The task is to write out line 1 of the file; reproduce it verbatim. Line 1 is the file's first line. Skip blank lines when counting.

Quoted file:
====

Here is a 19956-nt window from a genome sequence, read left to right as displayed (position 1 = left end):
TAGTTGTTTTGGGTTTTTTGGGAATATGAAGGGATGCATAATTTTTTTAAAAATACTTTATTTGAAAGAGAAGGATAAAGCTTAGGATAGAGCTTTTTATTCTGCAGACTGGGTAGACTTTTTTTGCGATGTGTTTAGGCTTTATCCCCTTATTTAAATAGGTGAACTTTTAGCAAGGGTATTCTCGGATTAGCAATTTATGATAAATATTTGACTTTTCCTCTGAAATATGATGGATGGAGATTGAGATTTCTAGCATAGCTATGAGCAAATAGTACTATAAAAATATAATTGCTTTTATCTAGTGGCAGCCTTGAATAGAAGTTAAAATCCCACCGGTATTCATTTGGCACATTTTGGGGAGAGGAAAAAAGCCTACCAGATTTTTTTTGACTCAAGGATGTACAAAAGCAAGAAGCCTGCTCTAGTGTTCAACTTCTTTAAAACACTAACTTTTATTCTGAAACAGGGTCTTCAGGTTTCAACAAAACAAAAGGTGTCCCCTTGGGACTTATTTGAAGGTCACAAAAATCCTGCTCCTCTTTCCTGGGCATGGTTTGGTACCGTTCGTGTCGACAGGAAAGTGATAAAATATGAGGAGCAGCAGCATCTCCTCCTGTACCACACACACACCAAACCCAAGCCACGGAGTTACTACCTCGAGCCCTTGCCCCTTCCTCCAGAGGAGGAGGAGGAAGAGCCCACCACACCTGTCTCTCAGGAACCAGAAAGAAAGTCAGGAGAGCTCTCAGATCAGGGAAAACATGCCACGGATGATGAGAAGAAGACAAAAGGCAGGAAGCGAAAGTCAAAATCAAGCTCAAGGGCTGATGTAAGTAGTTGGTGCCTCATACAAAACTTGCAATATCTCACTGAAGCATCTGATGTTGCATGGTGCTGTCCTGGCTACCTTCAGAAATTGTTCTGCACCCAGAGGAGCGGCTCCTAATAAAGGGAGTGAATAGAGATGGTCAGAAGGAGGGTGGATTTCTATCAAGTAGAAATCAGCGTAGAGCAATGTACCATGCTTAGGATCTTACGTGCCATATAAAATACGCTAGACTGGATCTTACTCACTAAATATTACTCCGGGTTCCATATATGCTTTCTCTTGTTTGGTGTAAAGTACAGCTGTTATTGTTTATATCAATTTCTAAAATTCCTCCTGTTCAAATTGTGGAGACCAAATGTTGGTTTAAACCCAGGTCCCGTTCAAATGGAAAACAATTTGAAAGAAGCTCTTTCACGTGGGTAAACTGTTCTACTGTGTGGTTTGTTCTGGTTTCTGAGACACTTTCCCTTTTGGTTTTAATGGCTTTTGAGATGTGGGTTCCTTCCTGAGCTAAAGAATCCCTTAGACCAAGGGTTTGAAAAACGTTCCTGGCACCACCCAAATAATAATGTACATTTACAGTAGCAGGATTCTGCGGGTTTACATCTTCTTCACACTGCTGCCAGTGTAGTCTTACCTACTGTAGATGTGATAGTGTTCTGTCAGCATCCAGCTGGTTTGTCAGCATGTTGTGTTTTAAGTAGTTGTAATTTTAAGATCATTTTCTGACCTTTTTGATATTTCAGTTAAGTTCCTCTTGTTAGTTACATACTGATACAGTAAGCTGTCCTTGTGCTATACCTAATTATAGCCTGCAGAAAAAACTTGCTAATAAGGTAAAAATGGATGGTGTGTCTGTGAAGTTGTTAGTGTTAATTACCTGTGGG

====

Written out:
Here is a 19956-nt window from a genome sequence, read left to right as displayed (position 1 = left end):